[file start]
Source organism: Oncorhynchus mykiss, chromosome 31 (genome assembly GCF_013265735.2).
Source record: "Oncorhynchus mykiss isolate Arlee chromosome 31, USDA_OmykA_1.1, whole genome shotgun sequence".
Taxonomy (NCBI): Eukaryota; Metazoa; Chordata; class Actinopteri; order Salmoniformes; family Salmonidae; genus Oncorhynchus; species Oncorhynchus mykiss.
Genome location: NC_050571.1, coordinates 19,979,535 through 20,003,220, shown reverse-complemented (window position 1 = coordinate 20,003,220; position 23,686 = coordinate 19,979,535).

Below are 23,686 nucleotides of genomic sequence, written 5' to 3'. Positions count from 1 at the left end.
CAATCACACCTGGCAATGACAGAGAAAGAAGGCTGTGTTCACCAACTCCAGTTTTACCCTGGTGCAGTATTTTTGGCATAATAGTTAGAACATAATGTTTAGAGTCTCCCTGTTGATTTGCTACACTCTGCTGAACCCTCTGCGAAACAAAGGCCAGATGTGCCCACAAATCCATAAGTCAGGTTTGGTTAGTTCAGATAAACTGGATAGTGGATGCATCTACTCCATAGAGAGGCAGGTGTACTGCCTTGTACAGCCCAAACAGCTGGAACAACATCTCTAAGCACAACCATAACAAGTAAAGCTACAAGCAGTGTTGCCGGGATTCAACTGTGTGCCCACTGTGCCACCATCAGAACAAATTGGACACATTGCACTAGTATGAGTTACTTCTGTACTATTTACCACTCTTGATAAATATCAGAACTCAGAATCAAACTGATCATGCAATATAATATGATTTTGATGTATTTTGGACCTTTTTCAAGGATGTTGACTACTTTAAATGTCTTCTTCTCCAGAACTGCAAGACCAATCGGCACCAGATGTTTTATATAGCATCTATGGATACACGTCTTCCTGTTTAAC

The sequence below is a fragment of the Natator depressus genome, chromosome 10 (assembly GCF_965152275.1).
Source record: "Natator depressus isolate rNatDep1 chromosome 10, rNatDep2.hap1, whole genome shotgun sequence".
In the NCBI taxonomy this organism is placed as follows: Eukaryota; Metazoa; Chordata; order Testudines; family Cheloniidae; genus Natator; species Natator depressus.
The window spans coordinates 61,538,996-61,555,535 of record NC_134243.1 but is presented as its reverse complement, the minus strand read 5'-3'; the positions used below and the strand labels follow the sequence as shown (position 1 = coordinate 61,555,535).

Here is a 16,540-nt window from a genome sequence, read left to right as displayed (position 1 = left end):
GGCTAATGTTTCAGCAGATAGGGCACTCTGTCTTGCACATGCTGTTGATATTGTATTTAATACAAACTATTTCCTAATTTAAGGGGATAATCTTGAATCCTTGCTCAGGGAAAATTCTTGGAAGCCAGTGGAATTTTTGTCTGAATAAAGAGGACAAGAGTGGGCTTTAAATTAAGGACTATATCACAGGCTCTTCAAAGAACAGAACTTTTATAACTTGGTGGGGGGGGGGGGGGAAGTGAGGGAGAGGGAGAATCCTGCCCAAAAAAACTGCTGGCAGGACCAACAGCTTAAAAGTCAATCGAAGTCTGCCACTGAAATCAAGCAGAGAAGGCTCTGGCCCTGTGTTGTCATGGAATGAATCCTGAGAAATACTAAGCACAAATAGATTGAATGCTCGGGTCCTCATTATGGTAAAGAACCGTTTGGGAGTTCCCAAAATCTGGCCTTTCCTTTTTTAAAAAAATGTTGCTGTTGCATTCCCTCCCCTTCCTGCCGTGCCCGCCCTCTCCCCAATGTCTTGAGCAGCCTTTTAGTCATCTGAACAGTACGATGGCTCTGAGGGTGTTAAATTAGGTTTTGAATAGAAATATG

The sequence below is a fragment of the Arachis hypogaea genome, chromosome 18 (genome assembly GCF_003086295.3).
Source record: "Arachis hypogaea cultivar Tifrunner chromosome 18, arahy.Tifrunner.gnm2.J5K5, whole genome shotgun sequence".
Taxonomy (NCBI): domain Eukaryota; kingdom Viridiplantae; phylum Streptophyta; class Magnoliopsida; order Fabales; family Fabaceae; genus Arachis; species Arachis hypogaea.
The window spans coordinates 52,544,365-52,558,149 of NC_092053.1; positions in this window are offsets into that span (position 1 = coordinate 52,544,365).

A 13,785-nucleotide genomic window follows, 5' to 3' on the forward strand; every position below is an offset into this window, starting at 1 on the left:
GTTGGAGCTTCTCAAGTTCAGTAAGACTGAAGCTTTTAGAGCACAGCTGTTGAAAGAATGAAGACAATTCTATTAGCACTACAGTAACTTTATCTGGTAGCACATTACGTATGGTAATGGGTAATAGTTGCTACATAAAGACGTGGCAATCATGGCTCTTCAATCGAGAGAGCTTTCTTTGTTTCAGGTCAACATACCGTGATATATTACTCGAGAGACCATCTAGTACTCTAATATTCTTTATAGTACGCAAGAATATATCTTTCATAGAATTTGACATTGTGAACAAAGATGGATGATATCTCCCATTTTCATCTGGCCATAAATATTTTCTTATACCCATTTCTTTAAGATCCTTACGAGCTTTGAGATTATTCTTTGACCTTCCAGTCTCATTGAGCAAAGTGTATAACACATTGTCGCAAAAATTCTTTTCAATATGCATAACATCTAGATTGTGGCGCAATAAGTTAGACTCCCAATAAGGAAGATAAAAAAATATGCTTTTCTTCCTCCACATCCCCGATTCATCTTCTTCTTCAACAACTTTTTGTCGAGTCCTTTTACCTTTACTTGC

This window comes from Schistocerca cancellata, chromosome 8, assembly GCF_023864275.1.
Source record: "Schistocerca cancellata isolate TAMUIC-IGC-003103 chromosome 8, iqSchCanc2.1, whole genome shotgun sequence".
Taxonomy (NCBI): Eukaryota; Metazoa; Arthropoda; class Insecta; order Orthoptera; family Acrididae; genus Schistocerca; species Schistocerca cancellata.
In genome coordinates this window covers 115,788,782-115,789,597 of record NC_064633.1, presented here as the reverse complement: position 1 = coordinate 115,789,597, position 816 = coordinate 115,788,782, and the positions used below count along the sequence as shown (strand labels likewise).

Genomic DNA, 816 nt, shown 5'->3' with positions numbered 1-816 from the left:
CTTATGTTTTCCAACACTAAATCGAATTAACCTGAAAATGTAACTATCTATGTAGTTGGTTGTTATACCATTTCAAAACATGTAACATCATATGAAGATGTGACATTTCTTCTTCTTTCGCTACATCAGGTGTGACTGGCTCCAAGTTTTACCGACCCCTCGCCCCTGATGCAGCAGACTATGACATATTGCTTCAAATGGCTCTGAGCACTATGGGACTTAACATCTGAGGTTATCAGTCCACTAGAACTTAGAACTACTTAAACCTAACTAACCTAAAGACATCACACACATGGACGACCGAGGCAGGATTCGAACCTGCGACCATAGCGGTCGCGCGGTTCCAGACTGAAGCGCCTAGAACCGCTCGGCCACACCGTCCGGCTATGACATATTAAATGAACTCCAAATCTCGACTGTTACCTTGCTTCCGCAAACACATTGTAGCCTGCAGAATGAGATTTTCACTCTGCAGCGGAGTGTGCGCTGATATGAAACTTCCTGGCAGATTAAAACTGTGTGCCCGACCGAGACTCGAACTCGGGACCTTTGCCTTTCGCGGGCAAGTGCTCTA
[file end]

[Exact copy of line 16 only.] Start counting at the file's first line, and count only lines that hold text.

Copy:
The window spans coordinates 52,544,365-52,558,149 of NC_092053.1; positions in this window are offsets into that span (position 1 = coordinate 52,544,365).